I spent a lot of time at the end of last year being weary of doing good.
Sometimes the hardest part of Christianity for me is choosing to do the right thing when the going is slow and the call is to wait on His timing for something I deeply desire. That’s not to say that I always do this perfectly or that I don’t sometimes rush ahead instead of waiting patiently. But as a Christian, I do believe that even good things can be had at the wrong time. In a world of instant gratification, however, waiting for the Lord to provide in the proper season can be extremely disheartening. Especially when I see others around me getting what I am longing for through methods that I know are sinful. Often my heart has cried with Asaph in Psalm 73, “All in vain have I kept my heart clean and washed my hands in innocence.” And like Asaph, “when I thought how to understand this, it seemed to me a wearisome task, until I went into the sanctuary of God; then I discerned their end.” Choosing the right thing and choosing God’s timing is worth it when the end is eternal life in Christ.
But what about when their end is the same as mine?
Nothing rankles like watching someone who professes to be a Christian get, through sinful means, the blessing for which I have been longing and praying. Especially when, after they have gotten what I want without the wait, they receive grace and never seem to have to suffer any consequences for their wrong choices and actions. In those moments, the wait feels like a waste, and choosing to do the right thing is wearisome. Why not take the same course of action they have chosen when our ends are both eternal life in Christ and in the meantime I’m still waiting and they have already gotten what I only hope for?
In times like these, the part inside of me that never matured past the age of three wants to throw back my head and wail “It’s not fair!”
And somewhere in the midst of this line of thought, I find myself sitting outside the party with the older brother in the parable of the Prodigal Son, resenting the grace of the Father in response to the sin of my brothers and sisters in Christ. Did all that time that I chose the sacrifice of service mean nothing? Why does it seem like those who wouldn’t wait and took what they wanted before the proper time are rewarded with all the benefits and none of the consequences? Yet, in the midst of my sulking and doubting His justice and faithfulness, the Father comes out to speak to my bitter and resentful heart.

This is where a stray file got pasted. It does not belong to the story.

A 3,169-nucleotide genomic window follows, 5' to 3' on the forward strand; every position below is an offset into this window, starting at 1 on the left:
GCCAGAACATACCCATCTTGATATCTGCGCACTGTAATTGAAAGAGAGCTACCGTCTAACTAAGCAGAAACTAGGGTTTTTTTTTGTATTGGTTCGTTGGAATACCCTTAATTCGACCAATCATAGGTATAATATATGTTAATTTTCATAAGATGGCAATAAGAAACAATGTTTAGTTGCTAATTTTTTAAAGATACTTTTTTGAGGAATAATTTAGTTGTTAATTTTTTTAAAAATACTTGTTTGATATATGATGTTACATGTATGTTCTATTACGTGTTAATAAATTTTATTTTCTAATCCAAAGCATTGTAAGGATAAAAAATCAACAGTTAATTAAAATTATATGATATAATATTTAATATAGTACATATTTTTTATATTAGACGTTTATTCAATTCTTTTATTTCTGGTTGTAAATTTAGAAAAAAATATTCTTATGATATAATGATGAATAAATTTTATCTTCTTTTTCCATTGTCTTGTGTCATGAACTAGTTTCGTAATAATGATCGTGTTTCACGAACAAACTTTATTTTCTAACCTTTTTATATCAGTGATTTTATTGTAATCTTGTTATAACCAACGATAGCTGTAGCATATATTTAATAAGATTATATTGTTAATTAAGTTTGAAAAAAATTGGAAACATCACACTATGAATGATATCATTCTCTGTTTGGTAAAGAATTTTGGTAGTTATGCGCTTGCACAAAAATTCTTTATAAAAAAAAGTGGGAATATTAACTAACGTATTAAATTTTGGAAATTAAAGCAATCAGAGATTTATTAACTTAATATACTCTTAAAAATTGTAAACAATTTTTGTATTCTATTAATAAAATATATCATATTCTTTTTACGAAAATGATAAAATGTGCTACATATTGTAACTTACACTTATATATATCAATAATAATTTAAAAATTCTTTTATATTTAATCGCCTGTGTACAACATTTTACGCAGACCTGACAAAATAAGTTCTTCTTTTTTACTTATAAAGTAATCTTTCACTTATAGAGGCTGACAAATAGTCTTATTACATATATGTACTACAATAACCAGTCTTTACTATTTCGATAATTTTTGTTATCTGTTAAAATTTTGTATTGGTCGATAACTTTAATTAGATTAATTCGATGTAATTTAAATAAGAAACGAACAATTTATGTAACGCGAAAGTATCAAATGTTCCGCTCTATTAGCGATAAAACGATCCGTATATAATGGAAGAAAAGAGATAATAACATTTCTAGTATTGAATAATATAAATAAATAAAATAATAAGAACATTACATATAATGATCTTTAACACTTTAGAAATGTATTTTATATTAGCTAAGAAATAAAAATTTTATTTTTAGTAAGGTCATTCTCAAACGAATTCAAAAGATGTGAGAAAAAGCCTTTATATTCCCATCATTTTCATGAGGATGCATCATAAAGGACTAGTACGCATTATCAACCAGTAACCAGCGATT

“You are always with me, and all that is mine is yours.It was fitting to celebrate and be glad, for this your brother was dead, and is alive; he was lost, and is found.” – Luke 15:31-32
What the older brother didn’t know, and what I often forget, is that joy is not found only in having the fattened calf killed, in being celebrated and restored. The joy of choosing to do the right thing comes from the fact that this choice keeps us close to the Father. Choosing sin and selfishness always results in driving a wedge between us and the Father. Though the end may be rejoicing in restoration, that restored fellowship can only come after it is broken. How much better to have a constant, unbroken closeness to the One who loves so lavishly? In self-pity and impatience, it’s easy to become fixated on the blessing, rather than realizing that the best blessing is being always with the Father. When my focus is on desiring what the Father can give me, the process of waiting for His provision can become a desire for Him to hurry up and get out of my way so that I can get what I want. Only when I am focused on the richness of relationship can I truly put my desires in the proper perspective. In this relationship, the means matter just as much as the end.
When the wait feels like a waste of time, the Father is teaching me to value His presence more than I value His gifts. When it doesn’t make sense to me that sin sometimes seems to be rewarded, I must remember that “God never promises a reason. He rarely offers an answer. He will always offer himself.” And being with Him renews my strength and makes the waiting worthwhile.